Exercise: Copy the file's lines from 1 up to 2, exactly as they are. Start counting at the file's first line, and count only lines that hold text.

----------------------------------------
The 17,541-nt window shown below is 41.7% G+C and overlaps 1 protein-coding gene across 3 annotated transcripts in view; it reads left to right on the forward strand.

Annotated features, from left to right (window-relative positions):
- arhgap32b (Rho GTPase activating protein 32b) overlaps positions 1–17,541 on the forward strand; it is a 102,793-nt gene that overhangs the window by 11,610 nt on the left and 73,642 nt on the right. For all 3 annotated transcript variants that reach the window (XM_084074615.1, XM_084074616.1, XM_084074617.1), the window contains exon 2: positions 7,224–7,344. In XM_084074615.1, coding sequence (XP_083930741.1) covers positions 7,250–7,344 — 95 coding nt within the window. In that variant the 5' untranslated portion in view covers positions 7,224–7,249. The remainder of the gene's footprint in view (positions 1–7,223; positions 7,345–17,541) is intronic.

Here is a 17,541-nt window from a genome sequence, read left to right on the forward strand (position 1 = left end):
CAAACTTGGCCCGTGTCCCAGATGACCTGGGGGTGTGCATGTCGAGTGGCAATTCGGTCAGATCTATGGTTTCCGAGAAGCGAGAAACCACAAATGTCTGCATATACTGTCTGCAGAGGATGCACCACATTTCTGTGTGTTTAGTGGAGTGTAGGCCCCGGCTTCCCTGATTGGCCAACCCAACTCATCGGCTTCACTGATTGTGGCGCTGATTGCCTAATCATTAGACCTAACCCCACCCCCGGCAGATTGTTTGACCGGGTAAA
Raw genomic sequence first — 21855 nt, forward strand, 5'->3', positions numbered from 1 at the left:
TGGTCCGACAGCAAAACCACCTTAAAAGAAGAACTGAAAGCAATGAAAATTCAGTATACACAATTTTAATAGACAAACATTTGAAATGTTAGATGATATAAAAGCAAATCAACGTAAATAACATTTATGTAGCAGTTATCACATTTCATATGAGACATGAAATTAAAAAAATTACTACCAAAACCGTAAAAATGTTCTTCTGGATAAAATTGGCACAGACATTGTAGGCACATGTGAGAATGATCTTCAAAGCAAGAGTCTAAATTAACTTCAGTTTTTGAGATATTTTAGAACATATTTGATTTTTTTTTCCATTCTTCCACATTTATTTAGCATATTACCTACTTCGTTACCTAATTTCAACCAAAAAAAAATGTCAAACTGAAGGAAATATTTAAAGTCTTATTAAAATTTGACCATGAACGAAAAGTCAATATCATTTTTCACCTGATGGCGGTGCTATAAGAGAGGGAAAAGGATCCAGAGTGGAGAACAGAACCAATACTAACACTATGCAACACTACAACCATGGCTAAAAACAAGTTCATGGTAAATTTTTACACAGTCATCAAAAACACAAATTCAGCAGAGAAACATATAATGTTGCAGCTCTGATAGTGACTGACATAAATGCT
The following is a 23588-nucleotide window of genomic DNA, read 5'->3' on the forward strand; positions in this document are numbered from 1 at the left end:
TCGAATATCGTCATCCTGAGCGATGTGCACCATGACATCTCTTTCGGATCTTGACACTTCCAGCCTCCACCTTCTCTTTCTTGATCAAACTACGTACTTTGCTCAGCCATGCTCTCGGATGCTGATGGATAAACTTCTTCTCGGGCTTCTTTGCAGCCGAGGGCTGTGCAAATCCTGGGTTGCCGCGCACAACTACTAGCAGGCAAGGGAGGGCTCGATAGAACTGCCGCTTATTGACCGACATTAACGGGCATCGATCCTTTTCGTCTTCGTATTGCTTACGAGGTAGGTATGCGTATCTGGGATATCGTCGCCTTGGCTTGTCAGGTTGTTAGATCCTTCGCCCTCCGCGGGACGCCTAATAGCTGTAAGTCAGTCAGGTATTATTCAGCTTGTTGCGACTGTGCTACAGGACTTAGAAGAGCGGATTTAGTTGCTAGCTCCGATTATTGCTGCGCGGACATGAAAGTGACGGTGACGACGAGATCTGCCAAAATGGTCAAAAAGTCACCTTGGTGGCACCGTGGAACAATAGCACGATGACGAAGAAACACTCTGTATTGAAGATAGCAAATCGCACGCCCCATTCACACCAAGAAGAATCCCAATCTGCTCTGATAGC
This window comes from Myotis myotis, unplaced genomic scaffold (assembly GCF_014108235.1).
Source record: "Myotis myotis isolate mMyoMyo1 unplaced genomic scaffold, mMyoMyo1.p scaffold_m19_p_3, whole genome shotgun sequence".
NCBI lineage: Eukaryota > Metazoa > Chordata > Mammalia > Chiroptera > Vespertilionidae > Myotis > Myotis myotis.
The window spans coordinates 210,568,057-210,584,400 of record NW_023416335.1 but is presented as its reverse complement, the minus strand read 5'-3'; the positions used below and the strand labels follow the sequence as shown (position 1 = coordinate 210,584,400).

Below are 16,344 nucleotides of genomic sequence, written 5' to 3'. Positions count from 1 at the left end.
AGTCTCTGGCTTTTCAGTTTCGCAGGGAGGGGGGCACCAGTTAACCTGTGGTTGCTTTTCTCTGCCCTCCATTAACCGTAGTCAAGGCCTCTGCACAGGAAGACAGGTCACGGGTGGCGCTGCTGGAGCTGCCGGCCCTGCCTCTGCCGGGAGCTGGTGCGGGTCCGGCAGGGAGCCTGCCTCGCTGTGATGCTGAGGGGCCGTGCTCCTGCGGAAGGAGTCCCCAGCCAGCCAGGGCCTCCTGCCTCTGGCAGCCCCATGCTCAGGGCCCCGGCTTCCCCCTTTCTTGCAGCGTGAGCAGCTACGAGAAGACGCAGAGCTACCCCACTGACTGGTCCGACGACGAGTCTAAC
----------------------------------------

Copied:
The 17,541-nt window shown below is 41.7% G+C and overlaps 1 protein-coding gene across 3 annotated transcripts in view; it reads left to right on the forward strand.

Annotated features, from left to right (window-relative positions):